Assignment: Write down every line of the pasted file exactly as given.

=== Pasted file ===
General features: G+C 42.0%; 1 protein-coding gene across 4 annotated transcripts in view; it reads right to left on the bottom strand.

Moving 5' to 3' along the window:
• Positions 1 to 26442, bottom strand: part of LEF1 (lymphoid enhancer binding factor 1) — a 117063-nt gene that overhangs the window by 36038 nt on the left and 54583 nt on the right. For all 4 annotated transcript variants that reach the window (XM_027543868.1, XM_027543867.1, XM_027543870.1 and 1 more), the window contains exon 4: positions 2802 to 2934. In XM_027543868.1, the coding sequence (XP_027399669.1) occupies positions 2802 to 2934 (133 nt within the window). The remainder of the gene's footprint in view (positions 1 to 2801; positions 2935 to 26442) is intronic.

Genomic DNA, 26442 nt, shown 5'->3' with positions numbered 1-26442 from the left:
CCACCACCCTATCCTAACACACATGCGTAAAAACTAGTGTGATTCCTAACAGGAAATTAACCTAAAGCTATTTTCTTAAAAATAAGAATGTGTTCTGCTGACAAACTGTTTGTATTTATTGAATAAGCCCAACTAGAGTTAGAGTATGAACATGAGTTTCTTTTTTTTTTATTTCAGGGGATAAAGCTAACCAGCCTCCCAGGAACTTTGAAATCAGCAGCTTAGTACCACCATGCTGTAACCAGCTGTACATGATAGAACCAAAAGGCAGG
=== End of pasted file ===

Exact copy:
General features: G+C 42.0%; 1 protein-coding gene across 4 annotated transcripts in view; it reads right to left on the bottom strand.

Moving 5' to 3' along the window:
• Positions 1 to 26442, bottom strand: part of LEF1 (lymphoid enhancer binding factor 1) — a 117063-nt gene that overhangs the window by 36038 nt on the left and 54583 nt on the right. For all 4 annotated transcript variants that reach the window (XM_027543868.1, XM_027543867.1, XM_027543870.1 and 1 more), the window contains exon 4: positions 2802 to 2934. In XM_027543868.1, the coding sequence (XP_027399669.1) occupies positions 2802 to 2934 (133 nt within the window). The remainder of the gene's footprint in view (positions 1 to 2801; positions 2935 to 26442) is intronic.

Genomic DNA, 26442 nt, shown 5'->3' with positions numbered 1-26442 from the left:
CCACCACCCTATCCTAACACACATGCGTAAAAACTAGTGTGATTCCTAACAGGAAATTAACCTAAAGCTATTTTCTTAAAAATAAGAATGTGTTCTGCTGACAAACTGTTTGTATTTATTGAATAAGCCCAACTAGAGTTAGAGTATGAACATGAGTTTCTTTTTTTTTTATTTCAGGGGATAAAGCTAACCAGCCTCCCAGGAACTTTGAAATCAGCAGCTTAGTACCACCATGCTGTAACCAGCTGTACATGATAGAACCAAAAGGCAGG